It is just amazing that Hosea was talking the way he did about Ephraim. Ephraim! Didn't they regularly bring their tithe to the Lord? Was there ever a people as faithful as they in bringing their sin offerings and cereal offerings to the Temple? Didn't they scrupulously observe the feast days of the Lord? Wasn't the land filled with the sounds of their songs of praise to the Lord?
Yet, their worship was all show. It was a sham. It wasn't from the heart. It was not done out of love for God. We are to hear echoes of Amos in the words of Hosea. Amos, as the voice of God, let the children of Israel know what the Lord thought of their worship:
(Amos 5:21-23) "I hate, I despise your religious feasts; I cannot stand your assemblies. (22) Even though you bring me burnt offerings and grain offerings, I will not accept them. Though you bring choice fellowship offerings, I will have no regard for them. (23) Away with the noise of your songs! I will not listen to the music of your harps.When Hosea first heard these words he probably said one big "Amen." The Lord is not pleased, He is never pleased, when we simply go through the motions in our worship.
II Hosea's Prayer
A Just like we finish our sermons with a prayer, so Hosea concluded his sermon with a prayer. Now, don't forget, Hosea had just finished a fire and brimstone sermon. He had laid it on the line in his message. He told the people exactly what he and God thought about them and their worship and songs and offerings and feast days.
So what kind of prayer would he now utter?
"Give them, O Lord ...," he prays. Be thankful that in that whole, big, frivolous, partying, dancing crowd there was at least one person who still knew how to pray, to intercede, before God's throne of grace.
"Give them, O Lord ..." Be thankful there was at least one person down on his knees. There was at least one person with hands lifted up to heaven in supplication. There was at least one person pleading for a people headed for destruction. There was at least one person who loved the people enough to pray for them.
"Give them, O Lord ..." Give them what? What was he going to pray for? Hosea had so much to say in his sermon. He was never at a loss for words when he was on the pulpit. "Give them, O Lord ..." Hosea stopped. He hesitated. He couldn't go on. Maybe he wanted to think about his words. Maybe he wanted to choose his next words extra carefully.
"Give them, O Lord ..." The people listened in suspense. What was the prophet going to ask for?
B "Give them, O Lord ..." The Lord had so much to give to Ephraim. There were so many blessings He could have showered upon Israel. After that sermon, was Hosea going to ask for a new spirit? Was he going to ask for repentance and faith? Was he going to ask for a spirit of obedience? Was he going to make an appeal to God's grace? Was he going to ask God for mercy? Those are all the things we would ask for after hearing Hosea's sermon.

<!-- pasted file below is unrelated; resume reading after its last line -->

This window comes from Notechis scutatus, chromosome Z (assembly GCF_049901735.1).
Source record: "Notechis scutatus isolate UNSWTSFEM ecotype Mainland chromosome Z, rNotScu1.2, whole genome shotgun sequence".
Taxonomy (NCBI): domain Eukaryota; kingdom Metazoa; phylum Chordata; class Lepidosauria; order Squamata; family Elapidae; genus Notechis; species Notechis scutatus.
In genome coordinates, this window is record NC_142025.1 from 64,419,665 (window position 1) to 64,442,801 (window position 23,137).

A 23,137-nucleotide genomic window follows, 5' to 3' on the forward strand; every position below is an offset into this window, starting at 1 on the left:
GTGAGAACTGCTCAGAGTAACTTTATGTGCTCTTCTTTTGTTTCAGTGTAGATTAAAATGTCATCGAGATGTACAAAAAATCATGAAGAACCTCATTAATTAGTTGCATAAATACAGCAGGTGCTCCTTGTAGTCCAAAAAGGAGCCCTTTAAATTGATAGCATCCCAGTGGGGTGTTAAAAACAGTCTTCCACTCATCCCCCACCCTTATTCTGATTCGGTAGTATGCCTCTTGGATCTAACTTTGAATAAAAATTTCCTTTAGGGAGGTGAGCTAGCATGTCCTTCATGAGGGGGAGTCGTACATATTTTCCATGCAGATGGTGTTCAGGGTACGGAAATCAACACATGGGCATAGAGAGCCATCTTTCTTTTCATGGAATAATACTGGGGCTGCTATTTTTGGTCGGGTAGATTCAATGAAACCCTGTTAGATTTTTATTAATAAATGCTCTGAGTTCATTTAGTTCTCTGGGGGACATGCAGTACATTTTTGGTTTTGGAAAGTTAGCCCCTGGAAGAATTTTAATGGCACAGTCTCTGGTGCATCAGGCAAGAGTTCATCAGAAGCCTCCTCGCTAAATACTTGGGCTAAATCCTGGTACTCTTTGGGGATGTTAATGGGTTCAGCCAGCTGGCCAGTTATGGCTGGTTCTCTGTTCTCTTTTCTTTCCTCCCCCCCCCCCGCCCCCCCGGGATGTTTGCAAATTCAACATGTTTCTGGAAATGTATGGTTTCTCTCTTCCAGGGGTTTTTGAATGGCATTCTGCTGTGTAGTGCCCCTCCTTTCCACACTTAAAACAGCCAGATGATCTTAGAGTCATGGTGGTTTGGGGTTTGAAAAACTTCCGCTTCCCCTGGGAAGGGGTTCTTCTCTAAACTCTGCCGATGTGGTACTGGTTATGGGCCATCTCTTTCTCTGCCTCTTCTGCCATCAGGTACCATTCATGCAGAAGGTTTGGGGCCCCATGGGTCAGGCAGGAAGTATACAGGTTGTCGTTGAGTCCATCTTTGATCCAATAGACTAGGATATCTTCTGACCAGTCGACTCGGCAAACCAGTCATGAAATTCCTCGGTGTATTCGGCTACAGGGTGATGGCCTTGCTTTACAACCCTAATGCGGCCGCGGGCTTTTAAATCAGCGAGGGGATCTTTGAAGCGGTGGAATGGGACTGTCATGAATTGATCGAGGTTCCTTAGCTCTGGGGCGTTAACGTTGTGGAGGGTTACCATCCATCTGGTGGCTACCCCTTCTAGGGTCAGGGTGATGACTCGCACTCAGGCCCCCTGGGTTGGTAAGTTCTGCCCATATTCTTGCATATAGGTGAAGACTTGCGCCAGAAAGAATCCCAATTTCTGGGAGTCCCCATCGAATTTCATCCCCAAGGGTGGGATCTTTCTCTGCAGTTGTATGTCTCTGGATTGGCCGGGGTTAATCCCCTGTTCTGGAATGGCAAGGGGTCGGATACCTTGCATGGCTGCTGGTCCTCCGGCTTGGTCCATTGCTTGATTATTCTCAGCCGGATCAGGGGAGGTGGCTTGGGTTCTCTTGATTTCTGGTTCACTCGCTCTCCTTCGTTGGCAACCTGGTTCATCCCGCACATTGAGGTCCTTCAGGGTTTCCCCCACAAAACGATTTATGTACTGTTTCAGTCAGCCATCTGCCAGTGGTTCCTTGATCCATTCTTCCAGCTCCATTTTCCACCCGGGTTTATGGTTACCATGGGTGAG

C "Give them, O Lord ..." Even we listen in suspense, leaning forward in our seats.
(Hosea 9:14) Give them, O LORD-- what will you give them? Give them wombs that miscarry and breasts that are dry.Wow. What kind of prayer is this? Like Balak with Balaam, we hear the exact opposite of what we expected to hear. Balak, if you remember, expected to hear Balaam curse Israel; but instead, Balaam blessed Israel. Ephraim expected to hear words of blessing in Hosea's prayer and instead heard a frightening curse.
Hosea was asking God to curse Israel with the worst punishment he could think of. He was asking God to wipe Ephraim off the face of the earth. Miscarriage means no babies. Dry breasts means babies will starve to death.
You would think Hosea's sermon was enough – with its fire and brimstone – so that in his prayer he could lighten up and hold out an olive branch or maybe just a leaf. But no. The prayer was even worse than the sermon.
Two questions come to mind. First, how could Israel – the people of God – have sinned as much as they did? Second, how could a prophet offer such a curse against his own people? How would you like it if you heard such a curse on a Sunday morning after the sermon?
D "Give them, O Lord ..." Was Hosea filled with such anger and wrath and hatred after seeing the godlessness of Israel's feasts that he lost his temper? Are we seeing another example of Old Testament wrath instead of the love we see in the New Testament? Was Hosea motivated by a personal desire for revenge?
Hosea, we have to say, was motivated only by love for God and concern for His honor. Hosea wasn't trying to pay anyone back. His desire was that God be acknowledged and praised. But, he knew sin was preventing that. Sinners caught up in sin do not and cannot acknowledge and praise God. Sinners, in fact, do the exact opposite – they bring dishonor to God's name (especially those within the church).
Anyone who takes God's name and honor and holiness with even a bit of seriousness should be able to understand Hosea's prayer. They know that anything that stands in the way of God's glory and honor and praise should be swept aside, destroyed, and cursed.
(Hosea 9:14) Give them, O LORD-- what will you give them? Give them wombs that miscarry and breasts that are dry.
Do you think it was easy for Hosea to pray this prayer? He loved this people. He was called by the Lord to serve this people. He endured so much for this people. But you know what? He loved his God even more than he loved his people. That's why there was that long, dramatic pause in the middle of his prayer. There was a struggle going on in his heart – a struggle between love of God and love of people – and love of God won out.
At God's command, Hosea was ready and willing to prophesy the destruction of the people he loved.
Only the horrible curse that rested on our Lord Jesus Christ can make us understand and appreciate the horrible curse in Hosea's prayer. For Jesus – even more than Hosea – put love for His God before love for His people. For Jesus – even more than Hosea – warned about coming destruction and hell fire. For Jesus – even more than Hosea – endured the name calling, the traps, the snares, and the hostility of God's people. Jesus – even more than Hosea – knew the awfulness of sin and endured God's curse against it.